“How many seminarians, I often wonder, have the spiritual maturity to warrant the theological  decisions they are asked to make in preparation for licensure and ordination?

Theological maturity is often hindered by spiritual maturity.  He notes that many doctrinal disputes are due to this kind of spiritual-ethical immaturity.  Spiritual immaturity prevents clear perception on the part of one or both of the people engaged in the dispute.

When we lack cognitive rest, we are not yet satisfied with a doctrinal formulation.  Or a sermonic formulation.  I put it together like this: if I am not yet persuaded by my sermon I can’t expect others to be persuaded.  So, when I think a sermon is horrible, lousy or whatever term you want to use, it is not persuading you of something important yet.  It is no less true, but it doesn’t seem important, significant.  The theological and spiritual import of the text is not yet clear.  It is not until that clarity comes that the sermon becomes persuasive.  Then the pastor enters the cognitive rest necessary for him to think (however foolishly) that it is a good sermon.  He finds it persuasive, not merely accurate.

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I can’t remember where I saw it.  It was a blog post on questions to ask a prospective pastor.  Many of them were good, convicting questions.  One of them was regarding sermon preparation (a standard question on many forms I filled out).  In answering the question, he made some good points for churches to consider.  But something was nagging at me.

His suggestion was 16-20 hours maximum for sermon preparation.  He made the very good point that a pastor can’t spend 40 hours on a sermon and fulfill his other responsibilities.

What I say now is not to refute anything he said, real or imagined ( this won’t be a John MacArthur-Darrin Patrick thing especially since I’m no one important and I don’t even remember who he was though they were more important than me).  It is to supplement.

Part of it is born of experience, including this week.  Sermon preparation is not a formula.  Certain tasks are required (working with the original languages and translations to exegete the text, reading a few trusted commentaries to make sure you exegeted it well, exegeting your congregation and community, thinking about the application and sermon structure).  Those tasks take time.  But they do not a sermon make.

The work of the Spirit to illumine the text is essential.  You can do all the “academic” prep work you want, but until the Spirit shines the light on what pulls it all together and points it toward Jesus- all you’ve got is the beginnings of a paper for seminary or Bible college.

Different Decade, Same Experience

This week I’ve been pounding my head on the table, wall and any other hard object I can find.  I did my analysis in Hebrew, looked at parallel passages, read 4 commentaries and a book about this portion of Scripture.  Yet, I left the office Wednesday without a “Big Idea” and therefore no sermon structure.  I was at an impasse.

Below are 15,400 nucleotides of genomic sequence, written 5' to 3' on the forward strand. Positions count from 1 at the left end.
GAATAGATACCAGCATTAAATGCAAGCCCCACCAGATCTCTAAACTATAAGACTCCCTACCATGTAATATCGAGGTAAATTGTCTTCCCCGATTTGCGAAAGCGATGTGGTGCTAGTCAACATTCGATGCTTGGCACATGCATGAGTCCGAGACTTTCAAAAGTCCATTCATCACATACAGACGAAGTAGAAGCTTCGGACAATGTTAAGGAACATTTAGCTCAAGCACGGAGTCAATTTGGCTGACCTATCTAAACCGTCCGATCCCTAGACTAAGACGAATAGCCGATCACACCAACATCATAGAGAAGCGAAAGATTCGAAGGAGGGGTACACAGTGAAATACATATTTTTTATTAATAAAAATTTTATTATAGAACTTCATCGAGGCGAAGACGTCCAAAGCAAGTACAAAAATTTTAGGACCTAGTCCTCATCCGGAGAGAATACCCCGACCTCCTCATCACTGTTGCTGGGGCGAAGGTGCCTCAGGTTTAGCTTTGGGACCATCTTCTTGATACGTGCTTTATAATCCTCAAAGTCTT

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Tim Keller has begun blogging.  One of his first posts is on the balance between time preparing a sermon and other pastoral tasks.  His point is that in Reformed circles, we can often think that great preaching cures a multitude of ills.  But meaningful ministry is far more than that (not less though).

He brings up the pattern of John Calvin who taught and/or preached almost every day.  But he also spent Thursdays in the consistory counseling with people about their sins, temptations.  He spent the better part of a day each week shepherding the people.

It is then that Keller says something surprising:

I pastor a church with a large staff and so I give 15+ hours a week to preparing the sermon. I would not advise younger ministers to spend so much time, however. When I was a pastor without a staff I put in 6-8 hours on a sermon.

I suppose I would expect Tim Keller to give 15 hours to sermon prep.  He has a lifetime of learning upon which to draw.  I probably spend about 15 hours on sermon preparation.  Much of that is sorting out how to communicate the text: structure, application, illustration.

I try not to spend too much time in commentaries.  They can become redundant and you have a law of diminishing returns (so choose wisely!).  You can also get too many good ideas and feel the burden of trying to say everything.

I wanted to spend more time in shepherding.  But in a small congregation there are only so many problems people can have.  Or is that people who have problems (and actually want to deal with them).

A younger pastor will probably need more time to prepare a sermon since he is still learning how.  He does not have a lifetime of learning upon which to draw.  He needs to put in a bit more time in study.  I’m not sure 6-8 hours are enough time for a young pastor to properly prepare a solid, applicable sermon.

This does not mean a young pastor shouldn’t spend time with people.  When I started, I had lunch most Sunday afternoons with congregants.  I would meet people for lunch, did some counseling etc.  A small church pastor can devote 10-15 hours to sermon preparation and have adequate time to spend shepherding and leading.

So, I agree with Keller that pastors much do more than study and preach or teach.  Shepherding and leadership need to be regular, significant parts of their week (administration as well).  I guess we just have different estimates of who much time a young man needs to adequately prepare a sermon